Sunday, June 23, 2024

As air travel industry struggles, Shreveport Regional looks to mitigate costs

by BIZ Magazine

The Shreveport Regional Airport (SHV) is in dire straits as travel bans and fear among passengers over COVID-19 has caused a massive decline in traffic.

Wade Davis, Shreveport Regional Airport director, gave his report to the Shreveport Airport Authority Board May 12, which he classified as “pretty close to doom and gloom.” 

He said SHV has seen flight reductions by all carriers. Normal passenger volume is 1,000 per day and the airport is currently handling 122 per day. However, he noted that was up from 8% earlier in the week.

“So, it’s coming back, but it’s coming back very slowly,” Davis said.

He added that SHV is only seeing 92 parked cars per day, as opposed to the normal 750 cars per day. All airport restaurants are closed. Reduction of flight capacity since March is “pretty drastic.”

The airport is focused on cost savings, a major measure being their plan to consolidate Concourse B into Concourse C and mothballing Concourse C entirely until things improve. That would affect American Airlines and United, which means it requires both of their approval. Primary savings would be in energy costs, but no dollar estimate at this point.

“We need to plan to cut costs,” said Davis.

He told board members that the airlines are “bleeding cash,” so they are interested in anything that reduces costs. SHV has held preliminary conversations with American and United, both were interested. He added that it will take a month or more before any serious outcome. The concourse’s future reopening will depend on traffic and customer decisions. 

He added that SHV has $1.3M on immediate hold. Beginning construction on a new terminal awning has been cancelled and expansion of the parking lot is on hold.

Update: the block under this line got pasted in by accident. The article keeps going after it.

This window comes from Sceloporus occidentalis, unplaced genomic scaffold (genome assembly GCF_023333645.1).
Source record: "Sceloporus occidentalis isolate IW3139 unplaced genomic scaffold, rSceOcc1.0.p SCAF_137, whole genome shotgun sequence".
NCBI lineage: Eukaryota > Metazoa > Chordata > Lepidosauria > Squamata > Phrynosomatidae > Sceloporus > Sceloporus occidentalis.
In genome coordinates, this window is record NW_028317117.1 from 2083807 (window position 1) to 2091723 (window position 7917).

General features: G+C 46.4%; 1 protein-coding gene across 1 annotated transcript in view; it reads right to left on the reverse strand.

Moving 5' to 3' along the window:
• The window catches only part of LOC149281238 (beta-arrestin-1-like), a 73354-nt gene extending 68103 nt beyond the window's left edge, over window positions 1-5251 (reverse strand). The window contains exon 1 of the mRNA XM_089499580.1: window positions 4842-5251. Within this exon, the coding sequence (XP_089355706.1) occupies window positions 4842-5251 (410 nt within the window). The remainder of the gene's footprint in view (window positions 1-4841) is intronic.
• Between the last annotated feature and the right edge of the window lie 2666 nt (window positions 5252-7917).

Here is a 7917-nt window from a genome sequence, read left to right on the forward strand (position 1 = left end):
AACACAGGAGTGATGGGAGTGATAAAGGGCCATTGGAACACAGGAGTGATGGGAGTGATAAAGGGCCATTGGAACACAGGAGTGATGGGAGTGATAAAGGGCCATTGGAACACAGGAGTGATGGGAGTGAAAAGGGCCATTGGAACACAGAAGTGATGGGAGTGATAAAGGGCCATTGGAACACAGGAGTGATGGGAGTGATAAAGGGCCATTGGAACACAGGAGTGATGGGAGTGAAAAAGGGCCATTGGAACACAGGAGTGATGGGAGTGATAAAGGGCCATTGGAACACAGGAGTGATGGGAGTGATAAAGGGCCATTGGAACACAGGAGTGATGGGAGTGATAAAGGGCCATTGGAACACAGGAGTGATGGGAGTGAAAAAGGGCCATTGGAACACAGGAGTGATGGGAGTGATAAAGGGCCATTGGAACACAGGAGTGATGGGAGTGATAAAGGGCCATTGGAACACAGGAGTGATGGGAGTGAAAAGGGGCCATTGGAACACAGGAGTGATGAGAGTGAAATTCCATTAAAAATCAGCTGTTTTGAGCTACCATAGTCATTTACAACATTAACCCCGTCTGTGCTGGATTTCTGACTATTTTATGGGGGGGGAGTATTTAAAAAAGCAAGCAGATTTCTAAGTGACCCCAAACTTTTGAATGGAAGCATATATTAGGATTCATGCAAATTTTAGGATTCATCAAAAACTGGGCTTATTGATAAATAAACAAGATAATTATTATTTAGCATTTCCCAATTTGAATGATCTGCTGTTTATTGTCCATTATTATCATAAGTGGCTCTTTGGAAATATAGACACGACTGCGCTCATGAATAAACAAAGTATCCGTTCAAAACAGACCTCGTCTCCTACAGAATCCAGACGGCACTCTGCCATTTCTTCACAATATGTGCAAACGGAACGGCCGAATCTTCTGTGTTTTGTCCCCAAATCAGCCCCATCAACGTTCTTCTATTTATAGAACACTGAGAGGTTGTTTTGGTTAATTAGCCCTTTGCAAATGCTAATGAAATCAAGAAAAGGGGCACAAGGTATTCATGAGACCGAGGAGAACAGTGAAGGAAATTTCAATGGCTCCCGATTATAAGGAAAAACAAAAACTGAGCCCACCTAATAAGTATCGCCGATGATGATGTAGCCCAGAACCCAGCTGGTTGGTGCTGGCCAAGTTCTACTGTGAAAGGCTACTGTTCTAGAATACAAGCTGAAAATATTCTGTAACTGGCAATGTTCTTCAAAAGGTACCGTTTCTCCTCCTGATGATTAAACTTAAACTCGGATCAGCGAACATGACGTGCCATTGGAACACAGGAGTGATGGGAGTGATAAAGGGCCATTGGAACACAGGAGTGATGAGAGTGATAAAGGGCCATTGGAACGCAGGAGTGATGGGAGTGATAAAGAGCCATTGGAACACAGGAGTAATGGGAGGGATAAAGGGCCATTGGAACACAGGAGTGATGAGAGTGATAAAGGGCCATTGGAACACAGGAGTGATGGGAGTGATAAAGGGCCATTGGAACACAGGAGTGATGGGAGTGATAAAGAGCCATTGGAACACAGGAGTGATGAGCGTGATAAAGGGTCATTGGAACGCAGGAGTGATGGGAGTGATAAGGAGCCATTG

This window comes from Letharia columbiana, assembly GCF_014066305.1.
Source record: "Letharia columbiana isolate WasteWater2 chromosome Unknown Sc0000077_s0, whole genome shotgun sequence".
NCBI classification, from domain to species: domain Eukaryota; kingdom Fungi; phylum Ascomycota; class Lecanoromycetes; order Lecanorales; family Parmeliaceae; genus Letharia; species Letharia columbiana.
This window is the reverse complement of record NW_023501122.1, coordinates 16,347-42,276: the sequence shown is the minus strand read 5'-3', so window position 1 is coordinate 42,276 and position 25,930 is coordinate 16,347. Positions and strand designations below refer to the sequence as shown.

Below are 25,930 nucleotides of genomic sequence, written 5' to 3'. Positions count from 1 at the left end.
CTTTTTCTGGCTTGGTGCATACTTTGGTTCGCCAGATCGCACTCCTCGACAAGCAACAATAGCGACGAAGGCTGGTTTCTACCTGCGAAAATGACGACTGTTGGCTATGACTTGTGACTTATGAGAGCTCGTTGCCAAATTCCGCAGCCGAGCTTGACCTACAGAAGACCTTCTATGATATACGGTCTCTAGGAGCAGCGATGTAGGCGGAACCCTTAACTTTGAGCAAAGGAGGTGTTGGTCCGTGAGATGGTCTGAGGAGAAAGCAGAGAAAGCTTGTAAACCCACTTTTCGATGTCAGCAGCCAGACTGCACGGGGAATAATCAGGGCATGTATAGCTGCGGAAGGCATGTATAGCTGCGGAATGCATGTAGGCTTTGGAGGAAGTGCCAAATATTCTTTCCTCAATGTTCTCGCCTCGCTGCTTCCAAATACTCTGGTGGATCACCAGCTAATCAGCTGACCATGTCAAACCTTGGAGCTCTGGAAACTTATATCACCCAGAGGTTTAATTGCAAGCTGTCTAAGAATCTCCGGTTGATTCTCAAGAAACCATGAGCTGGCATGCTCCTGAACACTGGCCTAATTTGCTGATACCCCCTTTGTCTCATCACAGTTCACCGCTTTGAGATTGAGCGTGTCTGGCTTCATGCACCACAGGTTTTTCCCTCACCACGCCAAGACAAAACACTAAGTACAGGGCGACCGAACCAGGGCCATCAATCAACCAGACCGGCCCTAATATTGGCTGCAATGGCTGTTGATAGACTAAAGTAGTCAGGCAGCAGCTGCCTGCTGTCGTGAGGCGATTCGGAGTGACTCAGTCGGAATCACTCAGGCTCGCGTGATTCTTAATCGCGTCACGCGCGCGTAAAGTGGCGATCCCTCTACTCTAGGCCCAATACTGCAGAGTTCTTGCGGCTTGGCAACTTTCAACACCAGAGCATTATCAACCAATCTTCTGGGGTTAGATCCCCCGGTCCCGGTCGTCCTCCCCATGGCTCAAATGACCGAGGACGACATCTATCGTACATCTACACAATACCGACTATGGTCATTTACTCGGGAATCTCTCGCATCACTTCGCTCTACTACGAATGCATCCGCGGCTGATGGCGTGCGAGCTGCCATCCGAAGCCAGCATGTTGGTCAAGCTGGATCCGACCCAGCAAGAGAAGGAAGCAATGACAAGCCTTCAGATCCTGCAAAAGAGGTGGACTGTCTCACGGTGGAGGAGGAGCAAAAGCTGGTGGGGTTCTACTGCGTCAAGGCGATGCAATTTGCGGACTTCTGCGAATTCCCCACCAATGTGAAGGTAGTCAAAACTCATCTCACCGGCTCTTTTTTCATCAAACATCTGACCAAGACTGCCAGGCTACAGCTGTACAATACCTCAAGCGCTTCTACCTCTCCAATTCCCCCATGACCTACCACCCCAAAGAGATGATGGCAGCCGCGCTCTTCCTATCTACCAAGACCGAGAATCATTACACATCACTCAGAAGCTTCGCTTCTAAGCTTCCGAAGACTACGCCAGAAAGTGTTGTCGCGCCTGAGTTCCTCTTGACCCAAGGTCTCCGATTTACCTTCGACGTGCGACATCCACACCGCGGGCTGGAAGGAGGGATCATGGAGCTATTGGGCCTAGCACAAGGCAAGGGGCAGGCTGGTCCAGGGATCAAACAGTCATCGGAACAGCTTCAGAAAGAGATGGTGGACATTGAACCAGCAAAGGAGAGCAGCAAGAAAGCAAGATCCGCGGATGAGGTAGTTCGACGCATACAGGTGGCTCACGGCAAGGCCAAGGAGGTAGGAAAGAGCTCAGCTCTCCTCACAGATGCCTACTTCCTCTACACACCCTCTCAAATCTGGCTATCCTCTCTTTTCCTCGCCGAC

“We’re a long way from needing excess capacity in the parking lot,” Davis said.

Other cost saving measures include the closure of the security gate at Gate 2, reduced security presence on an 8-hour shift, reduced staffing level, a hiring freeze, and the repurposing or liquidation of administrative vehicles.

SHV has secured $5.6M for Shreveport Regional Airport and $69,000 for Downtown Airport from the Emergency Cares Act. The airport is planning on using that money for bond debt and bulk of operational expenses. 

Davis went on to explain that the airport has $13.4M in budgeted revenue. He said the worst case scenario sees the airlines pay just under $5M, leaving an $8.5M shortfall to be plugged by the $5.6M in federal funds, which is designated for operational expenses. 

“That is a highly unlikely scenario, but it is something to consider,” Davis said.

Board Chairman Jonathan Reynolds asked about landing fees reductions to make SHV more attractive to airlines. Davis said that isn’t an issue as airlines are in “crisis mode.”

“They don’t know which way is up,” Davis said. “We met with Airlines in early May and there was no positivity there, whatsoever.”

Board member Waynette Ballengee asked if surrounding airports would feel the negative effects more than Shreveport, and if SHV could benefit from that. 

Davis said SHV history indicates faster recovery than the market. He said that would put SHV in a better position than surrounding airports.

He noted a couple of positives in his report. He cited the slight uptick in traffic, and the leisure market indications. For example, JetBlue has noted upticks in service and Allegiant is looking to schedule their flight out of SHV and re-booking information looks solid. 

“Those are the only bright spots in a dark and gloomy outlook right now,” Davis said.

He pointed out investment reports that forecasted one of the major U.S. air carriers will go bankrupt thanks to the coronavirus pandemic.

Continued airline schedule contractions, systemwide reductions. Airlines are going through a tough time.

“Lack of customer demand is everything,” Davis explained.

He added that July 1 is crucial, as that date is when the airlines will reveal their July 2020 schedule announcement. That will provide the first glimpse of what airlines’ schedule looks like post CARES Act. 

“They are required to maintain employees in some basic degree service level until October. When July 1 rolls around, looking to see what that shock looks like,” Davis said.

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